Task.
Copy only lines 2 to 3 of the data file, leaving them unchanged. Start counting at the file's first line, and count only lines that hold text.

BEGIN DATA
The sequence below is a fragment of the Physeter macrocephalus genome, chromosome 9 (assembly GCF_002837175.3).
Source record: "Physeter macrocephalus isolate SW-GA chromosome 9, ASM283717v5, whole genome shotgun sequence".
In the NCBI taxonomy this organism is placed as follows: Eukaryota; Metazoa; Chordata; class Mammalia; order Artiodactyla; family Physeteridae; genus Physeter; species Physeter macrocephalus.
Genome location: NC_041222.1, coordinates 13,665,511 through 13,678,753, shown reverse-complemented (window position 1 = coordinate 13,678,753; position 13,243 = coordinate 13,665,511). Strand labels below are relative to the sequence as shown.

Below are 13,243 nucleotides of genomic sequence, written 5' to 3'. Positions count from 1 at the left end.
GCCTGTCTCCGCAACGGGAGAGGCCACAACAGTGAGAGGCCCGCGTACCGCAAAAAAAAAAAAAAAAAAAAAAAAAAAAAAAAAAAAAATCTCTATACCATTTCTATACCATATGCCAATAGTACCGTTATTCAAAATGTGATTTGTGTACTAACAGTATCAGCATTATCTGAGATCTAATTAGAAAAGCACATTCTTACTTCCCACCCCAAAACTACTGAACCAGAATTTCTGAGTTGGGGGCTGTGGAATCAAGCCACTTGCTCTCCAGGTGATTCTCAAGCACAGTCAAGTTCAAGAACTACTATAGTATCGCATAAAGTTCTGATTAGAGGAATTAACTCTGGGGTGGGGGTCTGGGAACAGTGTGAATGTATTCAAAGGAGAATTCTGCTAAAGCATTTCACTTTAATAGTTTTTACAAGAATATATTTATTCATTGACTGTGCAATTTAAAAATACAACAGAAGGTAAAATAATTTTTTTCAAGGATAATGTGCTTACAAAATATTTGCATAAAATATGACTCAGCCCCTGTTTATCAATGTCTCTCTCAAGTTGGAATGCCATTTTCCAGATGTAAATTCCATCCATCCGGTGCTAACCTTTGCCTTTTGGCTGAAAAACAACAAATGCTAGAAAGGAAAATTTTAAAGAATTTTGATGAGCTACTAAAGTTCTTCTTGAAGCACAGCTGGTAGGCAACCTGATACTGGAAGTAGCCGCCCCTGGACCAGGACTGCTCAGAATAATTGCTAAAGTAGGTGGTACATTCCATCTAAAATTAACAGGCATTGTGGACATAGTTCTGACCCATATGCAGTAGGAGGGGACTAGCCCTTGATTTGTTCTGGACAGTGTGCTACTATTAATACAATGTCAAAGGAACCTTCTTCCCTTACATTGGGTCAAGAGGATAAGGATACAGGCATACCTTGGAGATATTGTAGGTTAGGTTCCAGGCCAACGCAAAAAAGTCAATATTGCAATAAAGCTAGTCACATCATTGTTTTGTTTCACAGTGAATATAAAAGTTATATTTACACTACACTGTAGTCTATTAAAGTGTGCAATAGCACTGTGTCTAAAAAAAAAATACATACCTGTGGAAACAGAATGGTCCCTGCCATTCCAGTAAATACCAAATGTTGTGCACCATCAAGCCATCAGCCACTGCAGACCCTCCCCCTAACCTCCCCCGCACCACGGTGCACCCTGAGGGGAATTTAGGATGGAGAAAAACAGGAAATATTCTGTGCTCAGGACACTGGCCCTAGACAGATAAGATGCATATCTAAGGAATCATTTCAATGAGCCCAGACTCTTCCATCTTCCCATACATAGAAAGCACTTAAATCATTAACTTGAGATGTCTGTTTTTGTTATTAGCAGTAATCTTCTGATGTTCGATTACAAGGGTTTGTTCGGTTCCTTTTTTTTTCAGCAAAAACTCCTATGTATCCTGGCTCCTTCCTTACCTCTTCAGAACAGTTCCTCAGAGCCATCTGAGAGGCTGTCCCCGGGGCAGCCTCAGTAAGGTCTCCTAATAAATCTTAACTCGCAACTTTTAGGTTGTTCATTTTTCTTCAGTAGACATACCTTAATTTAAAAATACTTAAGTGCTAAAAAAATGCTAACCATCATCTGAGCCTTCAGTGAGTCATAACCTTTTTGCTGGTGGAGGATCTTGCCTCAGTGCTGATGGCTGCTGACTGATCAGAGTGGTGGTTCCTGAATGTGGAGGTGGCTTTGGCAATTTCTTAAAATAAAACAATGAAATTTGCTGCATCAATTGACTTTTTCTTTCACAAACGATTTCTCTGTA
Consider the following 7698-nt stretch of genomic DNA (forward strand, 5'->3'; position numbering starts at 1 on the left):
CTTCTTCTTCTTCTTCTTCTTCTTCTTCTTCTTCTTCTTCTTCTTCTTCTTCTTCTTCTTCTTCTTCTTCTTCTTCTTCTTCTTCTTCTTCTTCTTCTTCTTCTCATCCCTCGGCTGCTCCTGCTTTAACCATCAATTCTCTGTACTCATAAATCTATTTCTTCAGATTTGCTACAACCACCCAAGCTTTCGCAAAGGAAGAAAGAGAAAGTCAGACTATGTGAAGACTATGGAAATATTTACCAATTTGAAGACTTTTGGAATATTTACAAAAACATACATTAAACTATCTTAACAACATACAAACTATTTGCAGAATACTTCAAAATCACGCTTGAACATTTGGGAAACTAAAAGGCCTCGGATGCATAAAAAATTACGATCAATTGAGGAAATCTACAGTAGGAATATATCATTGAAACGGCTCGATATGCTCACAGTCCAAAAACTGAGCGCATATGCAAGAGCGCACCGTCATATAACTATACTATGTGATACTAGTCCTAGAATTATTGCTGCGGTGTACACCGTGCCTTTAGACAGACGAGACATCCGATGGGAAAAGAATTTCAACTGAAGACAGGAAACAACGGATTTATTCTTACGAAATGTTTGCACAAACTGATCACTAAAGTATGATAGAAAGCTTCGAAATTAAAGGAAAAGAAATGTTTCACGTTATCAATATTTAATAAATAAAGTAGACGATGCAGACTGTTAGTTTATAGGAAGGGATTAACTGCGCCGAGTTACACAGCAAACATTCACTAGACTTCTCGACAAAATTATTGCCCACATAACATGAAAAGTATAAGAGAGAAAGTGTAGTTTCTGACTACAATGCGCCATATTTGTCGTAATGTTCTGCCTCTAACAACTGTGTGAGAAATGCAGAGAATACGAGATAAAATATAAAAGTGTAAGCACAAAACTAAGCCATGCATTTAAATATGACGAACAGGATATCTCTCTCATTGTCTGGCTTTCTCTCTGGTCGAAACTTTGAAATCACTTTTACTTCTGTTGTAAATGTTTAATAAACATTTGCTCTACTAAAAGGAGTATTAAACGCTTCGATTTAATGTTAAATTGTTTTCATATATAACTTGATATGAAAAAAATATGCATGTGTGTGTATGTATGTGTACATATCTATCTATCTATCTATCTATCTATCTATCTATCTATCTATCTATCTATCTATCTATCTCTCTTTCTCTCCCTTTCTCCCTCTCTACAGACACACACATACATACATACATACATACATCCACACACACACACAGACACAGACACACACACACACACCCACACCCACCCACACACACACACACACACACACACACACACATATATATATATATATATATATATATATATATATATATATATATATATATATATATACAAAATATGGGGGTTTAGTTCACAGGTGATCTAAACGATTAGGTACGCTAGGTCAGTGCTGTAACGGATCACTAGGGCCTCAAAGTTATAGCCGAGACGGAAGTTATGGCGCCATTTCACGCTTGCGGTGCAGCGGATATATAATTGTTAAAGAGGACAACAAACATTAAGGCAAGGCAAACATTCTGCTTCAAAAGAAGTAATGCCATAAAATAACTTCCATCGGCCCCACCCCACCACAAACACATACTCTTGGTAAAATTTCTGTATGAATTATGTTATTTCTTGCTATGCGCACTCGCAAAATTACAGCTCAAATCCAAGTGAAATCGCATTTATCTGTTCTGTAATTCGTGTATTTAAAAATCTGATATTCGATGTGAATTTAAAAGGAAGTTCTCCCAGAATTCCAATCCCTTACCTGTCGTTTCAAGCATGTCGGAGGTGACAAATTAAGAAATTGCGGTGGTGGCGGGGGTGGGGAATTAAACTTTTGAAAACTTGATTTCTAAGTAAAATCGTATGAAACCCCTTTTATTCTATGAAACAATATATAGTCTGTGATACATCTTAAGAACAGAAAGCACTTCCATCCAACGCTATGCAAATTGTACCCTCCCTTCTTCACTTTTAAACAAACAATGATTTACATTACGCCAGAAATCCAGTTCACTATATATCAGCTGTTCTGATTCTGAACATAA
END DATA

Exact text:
Source record: "Physeter macrocephalus isolate SW-GA chromosome 9, ASM283717v5, whole genome shotgun sequence".
In the NCBI taxonomy this organism is placed as follows: Eukaryota; Metazoa; Chordata; class Mammalia; order Artiodactyla; family Physeteridae; genus Physeter; species Physeter macrocephalus.